This Insta-Famous Bakery Was Forced To Ask Customers To Stop Filming Staff W/O Their Consent


The owner of a bakery in Tasmania has asked customers not to record his staff’s faces after it became popular with tourists posting on social media.

A firm yet polite sign at Pigeon Whole Bakers in Hobart, Tasmania says the following: “We love you sharing your enthusiasm for Pigeon Whole Bakers on socials, but to protect the privacy of staff, please don’t include their faces when taking photos or videos.”

It comes after staff have grown frustrated at influencers, food bloggers and even every day social media users who feel entitled to record them without their consent.

“You’re working away, bagging pastries, passing someone their coffee and you look up and they’re filming the interaction,” Co-manager Tori Burnie told ABC Radio Hobart.

“That’s how you know — you look up and the camera is in your face.”

The Insta-famous bakery’s owner, Jay Patey, understands his workers frustration — there’s no way to know for sure what people are going to do with the footage they take in the bakery, and that can be concerning.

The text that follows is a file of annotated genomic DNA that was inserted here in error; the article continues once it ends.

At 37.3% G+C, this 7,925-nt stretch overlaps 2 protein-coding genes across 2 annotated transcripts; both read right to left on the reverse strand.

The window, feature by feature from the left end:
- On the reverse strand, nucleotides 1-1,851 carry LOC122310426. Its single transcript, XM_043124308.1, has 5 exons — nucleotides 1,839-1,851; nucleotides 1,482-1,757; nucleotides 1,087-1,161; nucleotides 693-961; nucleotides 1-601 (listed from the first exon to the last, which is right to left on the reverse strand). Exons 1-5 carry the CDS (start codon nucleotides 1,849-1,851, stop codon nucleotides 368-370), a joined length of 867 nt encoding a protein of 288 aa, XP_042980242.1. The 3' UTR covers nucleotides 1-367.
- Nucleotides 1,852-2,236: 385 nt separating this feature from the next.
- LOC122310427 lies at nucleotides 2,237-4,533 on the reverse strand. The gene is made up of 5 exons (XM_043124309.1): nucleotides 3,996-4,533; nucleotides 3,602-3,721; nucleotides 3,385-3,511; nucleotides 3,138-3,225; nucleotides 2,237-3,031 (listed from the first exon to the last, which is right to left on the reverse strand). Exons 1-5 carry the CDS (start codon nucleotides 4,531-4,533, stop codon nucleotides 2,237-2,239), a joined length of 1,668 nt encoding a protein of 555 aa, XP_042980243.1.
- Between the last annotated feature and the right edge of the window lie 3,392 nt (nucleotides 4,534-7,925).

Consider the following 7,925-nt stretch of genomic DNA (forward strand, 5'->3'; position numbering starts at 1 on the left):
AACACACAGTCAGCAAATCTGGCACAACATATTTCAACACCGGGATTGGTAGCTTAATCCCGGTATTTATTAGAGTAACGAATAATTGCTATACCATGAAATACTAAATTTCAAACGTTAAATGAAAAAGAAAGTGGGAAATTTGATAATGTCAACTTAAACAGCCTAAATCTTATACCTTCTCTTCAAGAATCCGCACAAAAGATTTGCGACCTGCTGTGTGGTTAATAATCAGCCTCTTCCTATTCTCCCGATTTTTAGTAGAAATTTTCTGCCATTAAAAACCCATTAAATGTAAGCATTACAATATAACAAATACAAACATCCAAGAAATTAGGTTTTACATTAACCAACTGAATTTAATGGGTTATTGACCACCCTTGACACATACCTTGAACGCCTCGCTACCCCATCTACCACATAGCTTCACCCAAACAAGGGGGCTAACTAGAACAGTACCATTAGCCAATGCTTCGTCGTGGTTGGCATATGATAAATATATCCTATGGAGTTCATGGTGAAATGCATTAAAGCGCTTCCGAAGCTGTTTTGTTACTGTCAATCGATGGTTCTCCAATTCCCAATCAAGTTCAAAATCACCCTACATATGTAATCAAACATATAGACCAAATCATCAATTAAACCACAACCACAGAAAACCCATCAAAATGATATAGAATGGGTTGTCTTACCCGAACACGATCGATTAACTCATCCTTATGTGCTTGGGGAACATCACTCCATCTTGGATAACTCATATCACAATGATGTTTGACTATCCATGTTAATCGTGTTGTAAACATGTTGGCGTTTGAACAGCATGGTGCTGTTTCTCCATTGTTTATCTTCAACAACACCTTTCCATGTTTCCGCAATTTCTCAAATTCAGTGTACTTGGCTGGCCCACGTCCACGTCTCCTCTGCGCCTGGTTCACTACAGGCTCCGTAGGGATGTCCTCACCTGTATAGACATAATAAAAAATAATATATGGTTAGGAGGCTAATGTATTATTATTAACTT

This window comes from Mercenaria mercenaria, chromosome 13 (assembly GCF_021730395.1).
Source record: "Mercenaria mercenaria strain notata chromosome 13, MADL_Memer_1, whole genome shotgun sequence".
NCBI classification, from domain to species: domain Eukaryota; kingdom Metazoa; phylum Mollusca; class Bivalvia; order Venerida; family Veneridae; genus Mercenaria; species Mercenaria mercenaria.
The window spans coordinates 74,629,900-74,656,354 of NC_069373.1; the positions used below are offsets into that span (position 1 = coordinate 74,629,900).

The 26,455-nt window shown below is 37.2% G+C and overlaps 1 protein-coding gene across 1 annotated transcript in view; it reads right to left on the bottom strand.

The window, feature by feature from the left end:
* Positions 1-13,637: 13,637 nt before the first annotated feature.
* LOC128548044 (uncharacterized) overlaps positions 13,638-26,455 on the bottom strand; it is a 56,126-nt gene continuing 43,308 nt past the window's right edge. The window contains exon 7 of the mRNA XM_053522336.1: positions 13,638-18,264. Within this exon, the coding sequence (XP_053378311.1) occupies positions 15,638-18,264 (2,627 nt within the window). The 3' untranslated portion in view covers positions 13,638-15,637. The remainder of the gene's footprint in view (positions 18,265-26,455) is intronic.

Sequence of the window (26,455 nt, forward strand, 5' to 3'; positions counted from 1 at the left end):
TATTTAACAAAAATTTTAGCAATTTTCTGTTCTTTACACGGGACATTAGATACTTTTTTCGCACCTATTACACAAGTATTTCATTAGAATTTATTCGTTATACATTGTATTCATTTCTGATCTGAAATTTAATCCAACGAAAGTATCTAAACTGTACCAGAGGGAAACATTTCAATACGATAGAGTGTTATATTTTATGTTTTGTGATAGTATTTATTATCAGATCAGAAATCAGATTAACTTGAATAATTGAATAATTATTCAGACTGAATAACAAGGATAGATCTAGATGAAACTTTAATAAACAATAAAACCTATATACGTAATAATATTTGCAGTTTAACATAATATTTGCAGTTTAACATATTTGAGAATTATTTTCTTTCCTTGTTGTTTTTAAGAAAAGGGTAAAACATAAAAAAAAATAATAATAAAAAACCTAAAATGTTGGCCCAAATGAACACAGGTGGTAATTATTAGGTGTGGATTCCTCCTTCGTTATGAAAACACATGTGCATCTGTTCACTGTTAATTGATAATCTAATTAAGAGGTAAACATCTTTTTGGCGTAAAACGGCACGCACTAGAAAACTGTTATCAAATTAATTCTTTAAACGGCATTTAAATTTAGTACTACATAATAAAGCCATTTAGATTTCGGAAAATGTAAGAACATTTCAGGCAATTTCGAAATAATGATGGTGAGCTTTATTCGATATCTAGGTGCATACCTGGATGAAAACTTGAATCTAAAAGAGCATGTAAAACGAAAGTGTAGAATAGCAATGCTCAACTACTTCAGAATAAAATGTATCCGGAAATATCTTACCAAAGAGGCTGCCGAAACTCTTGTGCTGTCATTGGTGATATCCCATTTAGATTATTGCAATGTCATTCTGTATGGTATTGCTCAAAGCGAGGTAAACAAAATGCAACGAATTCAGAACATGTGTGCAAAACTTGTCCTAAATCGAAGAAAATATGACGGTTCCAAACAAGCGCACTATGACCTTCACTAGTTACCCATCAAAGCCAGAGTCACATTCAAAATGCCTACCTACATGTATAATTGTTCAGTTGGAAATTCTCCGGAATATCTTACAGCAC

He said he asks customers if he can record them before filming marketing content at the bakery, and he expects the same consideration back.

After all, wouldn’t it be weird or uncomfortable if he went up to people’s tables and started recording them mid-meal for his business’ Instagram?

The store’s new policy renews the never-ending debate around privacy in public spaces — namely, are we entitled to it? And what are people’s responsibilities in these spaces?

These questions have been around for some time, but the trend of filming strangers for “random acts of kindness” videos on TikTok — where people went viral for videos they didn’t even know they were in — really brought them into the limelight.

Some people slammed the videos for turning strangers into sob stories without their consent. But other times, cheaters have been caught being unfaithful in their relationships because they were unknowingly recorded in the wrong place.

It’s not fun to see videos of yourself online that you didn’t consent to!

In an increasingly digital age that has brought smart phones and computers into our homes, the boundaries of the public and private sphere are blurring. Whether that’s a good or bad thing, it seems it’s hard to decide.

However, it shouldn’t be controversial to require consent to film someone’s face in public — especially when they’re minding their own business and trying to get through their day.

Unless you’re filming an interaction for legal reasons, like if someone is acting inappropriately and you need evidence, there’s no reason not to be considerate — and anyway, videos at a bakery should be less about the staff and more about the food.

Normalise not broadcasting strangers’ faces into the void that is the digital realm without permission. The internet is forever — and we should be able to choose which parts of ourselves end up on it.